Traditionally, educators are often reluctant to introduce radical changes. However, when the need arises, they advocate a new approach by trying something different that might yield better learning.
So it was at this year’s International Day of Education, Faculty of Education, University of Ibadan (UI), Ibadan, Oyo State. Discussants and policymakers at the one-day symposium underscored the fact that Nigeria’s education system “is problematic.”
They said it was not designed for emergent needs of the 21st century, “for the skills learners acquire in school are not what they need to function effectively in the society, as schooling is happening but not enough learning is taking place.”
Participants included Professors Pai Obanya, Clement Kolawole, Onuka, K.O. Ojokheta, Esther Oduolowu and Adenike Emeke, all of UI. Others were Dr. Nureni Adeniran, chairman of Oyo SUBEB, and Mrs. Aminat Atere, permanent secretary, Ministry of Education, Oyo State.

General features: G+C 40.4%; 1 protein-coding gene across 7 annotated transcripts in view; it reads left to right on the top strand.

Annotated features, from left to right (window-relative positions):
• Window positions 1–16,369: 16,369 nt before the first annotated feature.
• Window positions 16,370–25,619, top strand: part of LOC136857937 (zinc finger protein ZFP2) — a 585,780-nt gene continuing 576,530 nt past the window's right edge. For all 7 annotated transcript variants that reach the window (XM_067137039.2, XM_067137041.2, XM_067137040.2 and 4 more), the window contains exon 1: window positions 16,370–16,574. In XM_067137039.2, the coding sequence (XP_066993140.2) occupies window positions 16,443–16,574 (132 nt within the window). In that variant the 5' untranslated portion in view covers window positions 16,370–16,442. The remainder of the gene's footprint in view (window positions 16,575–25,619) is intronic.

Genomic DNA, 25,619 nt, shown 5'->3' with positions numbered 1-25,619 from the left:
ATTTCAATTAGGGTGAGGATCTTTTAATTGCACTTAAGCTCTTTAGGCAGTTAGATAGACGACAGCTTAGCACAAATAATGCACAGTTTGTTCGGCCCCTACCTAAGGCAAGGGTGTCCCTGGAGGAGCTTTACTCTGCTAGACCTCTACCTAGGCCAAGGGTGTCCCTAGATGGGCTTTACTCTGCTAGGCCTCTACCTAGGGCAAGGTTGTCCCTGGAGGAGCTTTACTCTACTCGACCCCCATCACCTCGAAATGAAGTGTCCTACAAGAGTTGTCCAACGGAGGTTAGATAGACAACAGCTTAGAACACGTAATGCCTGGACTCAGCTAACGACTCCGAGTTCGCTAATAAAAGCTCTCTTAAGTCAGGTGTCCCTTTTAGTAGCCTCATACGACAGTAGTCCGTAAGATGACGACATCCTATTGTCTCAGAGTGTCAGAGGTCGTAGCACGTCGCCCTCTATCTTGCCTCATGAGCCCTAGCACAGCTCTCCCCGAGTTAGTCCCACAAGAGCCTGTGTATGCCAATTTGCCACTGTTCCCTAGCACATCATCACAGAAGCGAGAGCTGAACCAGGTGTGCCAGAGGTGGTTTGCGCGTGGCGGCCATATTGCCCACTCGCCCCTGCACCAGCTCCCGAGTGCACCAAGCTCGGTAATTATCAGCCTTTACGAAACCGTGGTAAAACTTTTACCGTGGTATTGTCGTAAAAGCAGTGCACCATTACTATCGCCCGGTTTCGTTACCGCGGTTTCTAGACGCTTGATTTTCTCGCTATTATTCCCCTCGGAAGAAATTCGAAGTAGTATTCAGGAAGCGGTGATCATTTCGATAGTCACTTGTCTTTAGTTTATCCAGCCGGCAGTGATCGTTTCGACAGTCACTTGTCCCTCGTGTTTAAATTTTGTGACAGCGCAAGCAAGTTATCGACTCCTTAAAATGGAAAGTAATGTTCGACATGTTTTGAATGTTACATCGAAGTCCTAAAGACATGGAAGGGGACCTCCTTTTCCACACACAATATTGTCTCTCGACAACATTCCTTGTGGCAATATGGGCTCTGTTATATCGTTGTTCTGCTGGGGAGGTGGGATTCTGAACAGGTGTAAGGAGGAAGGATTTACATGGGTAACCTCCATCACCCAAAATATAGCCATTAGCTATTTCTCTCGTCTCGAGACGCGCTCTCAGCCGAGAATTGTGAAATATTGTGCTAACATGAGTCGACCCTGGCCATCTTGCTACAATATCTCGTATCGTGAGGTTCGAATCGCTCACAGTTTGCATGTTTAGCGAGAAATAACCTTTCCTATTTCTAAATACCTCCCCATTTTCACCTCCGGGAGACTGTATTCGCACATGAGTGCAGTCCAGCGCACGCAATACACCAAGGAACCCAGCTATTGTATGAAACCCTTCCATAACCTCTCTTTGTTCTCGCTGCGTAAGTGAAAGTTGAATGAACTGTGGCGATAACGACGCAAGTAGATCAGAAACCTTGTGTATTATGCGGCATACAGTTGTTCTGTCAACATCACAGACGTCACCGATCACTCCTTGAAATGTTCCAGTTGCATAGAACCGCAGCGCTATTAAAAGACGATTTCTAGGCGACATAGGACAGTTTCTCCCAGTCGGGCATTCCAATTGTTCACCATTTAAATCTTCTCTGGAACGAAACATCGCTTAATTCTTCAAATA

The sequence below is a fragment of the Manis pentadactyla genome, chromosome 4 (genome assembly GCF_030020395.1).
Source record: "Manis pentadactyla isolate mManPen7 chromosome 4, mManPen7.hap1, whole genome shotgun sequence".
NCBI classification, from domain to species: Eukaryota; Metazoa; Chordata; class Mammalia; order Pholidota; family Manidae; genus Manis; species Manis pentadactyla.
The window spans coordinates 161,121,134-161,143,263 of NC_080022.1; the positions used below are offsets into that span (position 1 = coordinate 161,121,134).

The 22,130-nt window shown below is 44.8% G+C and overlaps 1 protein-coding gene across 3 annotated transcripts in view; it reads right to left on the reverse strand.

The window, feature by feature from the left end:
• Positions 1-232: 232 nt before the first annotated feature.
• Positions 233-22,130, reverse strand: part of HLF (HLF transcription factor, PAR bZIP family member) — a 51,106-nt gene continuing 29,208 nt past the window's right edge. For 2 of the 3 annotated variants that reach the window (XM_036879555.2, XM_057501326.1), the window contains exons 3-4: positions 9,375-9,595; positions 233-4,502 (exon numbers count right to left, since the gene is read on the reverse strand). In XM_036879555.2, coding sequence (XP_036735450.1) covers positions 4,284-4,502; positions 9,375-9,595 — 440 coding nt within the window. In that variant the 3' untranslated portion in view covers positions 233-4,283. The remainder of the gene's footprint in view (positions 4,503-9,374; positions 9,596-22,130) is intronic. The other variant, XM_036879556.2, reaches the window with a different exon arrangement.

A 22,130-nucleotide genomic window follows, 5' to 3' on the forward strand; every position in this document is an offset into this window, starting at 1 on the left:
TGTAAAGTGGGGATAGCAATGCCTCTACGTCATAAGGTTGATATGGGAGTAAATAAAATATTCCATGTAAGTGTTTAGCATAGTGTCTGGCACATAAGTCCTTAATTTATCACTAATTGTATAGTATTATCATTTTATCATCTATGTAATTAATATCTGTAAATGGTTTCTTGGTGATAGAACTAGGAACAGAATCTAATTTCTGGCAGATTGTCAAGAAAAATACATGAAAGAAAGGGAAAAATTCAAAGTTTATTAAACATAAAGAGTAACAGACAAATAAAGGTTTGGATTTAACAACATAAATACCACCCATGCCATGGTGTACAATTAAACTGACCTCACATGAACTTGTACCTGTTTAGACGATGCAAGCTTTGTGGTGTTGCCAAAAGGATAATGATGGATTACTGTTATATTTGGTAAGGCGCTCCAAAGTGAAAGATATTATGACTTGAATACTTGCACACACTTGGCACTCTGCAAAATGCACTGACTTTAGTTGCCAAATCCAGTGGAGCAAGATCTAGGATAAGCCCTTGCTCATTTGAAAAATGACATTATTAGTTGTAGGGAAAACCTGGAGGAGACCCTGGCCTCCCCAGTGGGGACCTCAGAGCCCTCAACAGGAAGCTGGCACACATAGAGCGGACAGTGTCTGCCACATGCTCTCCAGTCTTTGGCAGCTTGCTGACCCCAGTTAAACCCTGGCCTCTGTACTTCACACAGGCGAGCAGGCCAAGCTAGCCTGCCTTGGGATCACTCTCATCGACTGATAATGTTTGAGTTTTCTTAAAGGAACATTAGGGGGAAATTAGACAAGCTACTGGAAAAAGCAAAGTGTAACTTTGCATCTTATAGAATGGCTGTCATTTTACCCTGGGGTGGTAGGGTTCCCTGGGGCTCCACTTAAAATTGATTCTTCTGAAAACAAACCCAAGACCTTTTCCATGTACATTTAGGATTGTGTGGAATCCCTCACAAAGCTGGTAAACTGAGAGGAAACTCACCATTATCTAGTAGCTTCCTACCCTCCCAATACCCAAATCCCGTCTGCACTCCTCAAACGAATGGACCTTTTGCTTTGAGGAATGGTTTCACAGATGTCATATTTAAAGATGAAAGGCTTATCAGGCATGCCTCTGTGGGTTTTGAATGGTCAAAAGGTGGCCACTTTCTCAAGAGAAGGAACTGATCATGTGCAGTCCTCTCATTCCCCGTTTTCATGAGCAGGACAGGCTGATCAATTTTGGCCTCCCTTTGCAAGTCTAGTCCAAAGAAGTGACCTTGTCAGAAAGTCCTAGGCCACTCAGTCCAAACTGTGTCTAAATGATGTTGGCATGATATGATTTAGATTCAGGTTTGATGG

They noted that 16 of the 17 Sustainable Development Goals (SDGs) revolved round Goal Four, which focuses on education. They also asserted that: “SDGs are the blueprint to achieve a better and more sustainable future, as they address global challenges (poverty, inequality, climate change, environmental degradation, prosperity, peace and justice).
“They ensure that no one is left behind. Learners who were in school before COVID-19 pandemic and dropped out must be recovered, for the number of out-of-school children is still at an alarming rate.”
On the school-level ingredients for learning, the discussants called for prepared learners, as pupils should be school-ready, as well as effective teaching and pedagogy (change in the methodologies of teaching.)
Other areas are technological advancements, effective leadership and government willpower to improve learning and investing in teachers’ training and retraining, school resources and, curriculum updating, among others.